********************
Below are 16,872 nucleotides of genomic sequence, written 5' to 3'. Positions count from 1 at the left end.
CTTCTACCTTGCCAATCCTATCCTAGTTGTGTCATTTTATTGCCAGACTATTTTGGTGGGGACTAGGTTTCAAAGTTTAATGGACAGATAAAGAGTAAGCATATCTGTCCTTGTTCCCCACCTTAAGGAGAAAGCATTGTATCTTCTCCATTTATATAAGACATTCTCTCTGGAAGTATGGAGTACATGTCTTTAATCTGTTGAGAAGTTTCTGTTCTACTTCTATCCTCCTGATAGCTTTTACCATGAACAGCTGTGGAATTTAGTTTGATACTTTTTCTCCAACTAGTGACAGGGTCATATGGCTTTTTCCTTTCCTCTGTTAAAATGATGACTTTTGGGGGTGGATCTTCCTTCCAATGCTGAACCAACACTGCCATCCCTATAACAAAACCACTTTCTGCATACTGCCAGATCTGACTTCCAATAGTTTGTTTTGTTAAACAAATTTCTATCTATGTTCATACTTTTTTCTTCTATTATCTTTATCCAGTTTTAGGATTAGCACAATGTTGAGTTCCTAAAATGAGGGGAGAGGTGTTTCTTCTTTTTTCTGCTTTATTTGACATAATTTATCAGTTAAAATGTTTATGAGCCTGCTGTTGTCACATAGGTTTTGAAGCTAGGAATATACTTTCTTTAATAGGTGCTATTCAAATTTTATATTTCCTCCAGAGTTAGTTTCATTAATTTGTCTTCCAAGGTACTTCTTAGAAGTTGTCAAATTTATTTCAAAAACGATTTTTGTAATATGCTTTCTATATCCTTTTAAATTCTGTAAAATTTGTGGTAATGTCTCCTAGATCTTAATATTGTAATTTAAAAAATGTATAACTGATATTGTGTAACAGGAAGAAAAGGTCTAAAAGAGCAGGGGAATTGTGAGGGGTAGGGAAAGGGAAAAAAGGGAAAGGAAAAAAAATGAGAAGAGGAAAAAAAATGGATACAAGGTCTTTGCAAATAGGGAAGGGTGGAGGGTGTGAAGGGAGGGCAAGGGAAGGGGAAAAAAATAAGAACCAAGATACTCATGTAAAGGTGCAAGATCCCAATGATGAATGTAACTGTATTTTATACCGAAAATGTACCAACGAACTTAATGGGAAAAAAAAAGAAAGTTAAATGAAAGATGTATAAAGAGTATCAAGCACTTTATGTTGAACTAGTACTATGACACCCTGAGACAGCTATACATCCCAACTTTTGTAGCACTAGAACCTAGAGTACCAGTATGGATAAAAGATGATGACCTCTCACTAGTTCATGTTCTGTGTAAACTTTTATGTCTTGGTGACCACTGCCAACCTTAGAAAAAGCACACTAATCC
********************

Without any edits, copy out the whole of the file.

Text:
Below are 16,872 nucleotides of genomic sequence, written 5' to 3'. Positions count from 1 at the left end.
CTTCTACCTTGCCAATCCTATCCTAGTTGTGTCATTTTATTGCCAGACTATTTTGGTGGGGACTAGGTTTCAAAGTTTAATGGACAGATAAAGAGTAAGCATATCTGTCCTTGTTCCCCACCTTAAGGAGAAAGCATTGTATCTTCTCCATTTATATAAGACATTCTCTCTGGAAGTATGGAGTACATGTCTTTAATCTGTTGAGAAGTTTCTGTTCTACTTCTATCCTCCTGATAGCTTTTACCATGAACAGCTGTGGAATTTAGTTTGATACTTTTTCTCCAACTAGTGACAGGGTCATATGGCTTTTTCCTTTCCTCTGTTAAAATGATGACTTTTGGGGGTGGATCTTCCTTCCAATGCTGAACCAACACTGCCATCCCTATAACAAAACCACTTTCTGCATACTGCCAGATCTGACTTCCAATAGTTTGTTTTGTTAAACAAATTTCTATCTATGTTCATACTTTTTTCTTCTATTATCTTTATCCAGTTTTAGGATTAGCACAATGTTGAGTTCCTAAAATGAGGGGAGAGGTGTTTCTTCTTTTTTCTGCTTTATTTGACATAATTTATCAGTTAAAATGTTTATGAGCCTGCTGTTGTCACATAGGTTTTGAAGCTAGGAATATACTTTCTTTAATAGGTGCTATTCAAATTTTATATTTCCTCCAGAGTTAGTTTCATTAATTTGTCTTCCAAGGTACTTCTTAGAAGTTGTCAAATTTATTTCAAAAACGATTTTTGTAATATGCTTTCTATATCCTTTTAAATTCTGTAAAATTTGTGGTAATGTCTCCTAGATCTTAATATTGTAATTTAAAAAATGTATAACTGATATTGTGTAACAGGAAGAAAAGGTCTAAAAGAGCAGGGGAATTGTGAGGGGTAGGGAAAGGGAAAAAAGGGAAAGGAAAAAAAATGAGAAGAGGAAAAAAAATGGATACAAGGTCTTTGCAAATAGGGAAGGGTGGAGGGTGTGAAGGGAGGGCAAGGGAAGGGGAAAAAAATAAGAACCAAGATACTCATGTAAAGGTGCAAGATCCCAATGATGAATGTAACTGTATTTTATACCGAAAATGTACCAACGAACTTAATGGGAAAAAAAAAGAAAGTTAAATGAAAGATGTATAAAGAGTATCAAGCACTTTATGTTGAACTAGTACTATGACACCCTGAGACAGCTATACATCCCAACTTTTGTAGCACTAGAACCTAGAGTACCAGTATGGATAAAAGATGATGACCTCTCACTAGTTCATGTTCTGTGTAAACTTTTATGTCTTGGTGACCACTGCCAACCTTAGAAAAAGCACACTAATCC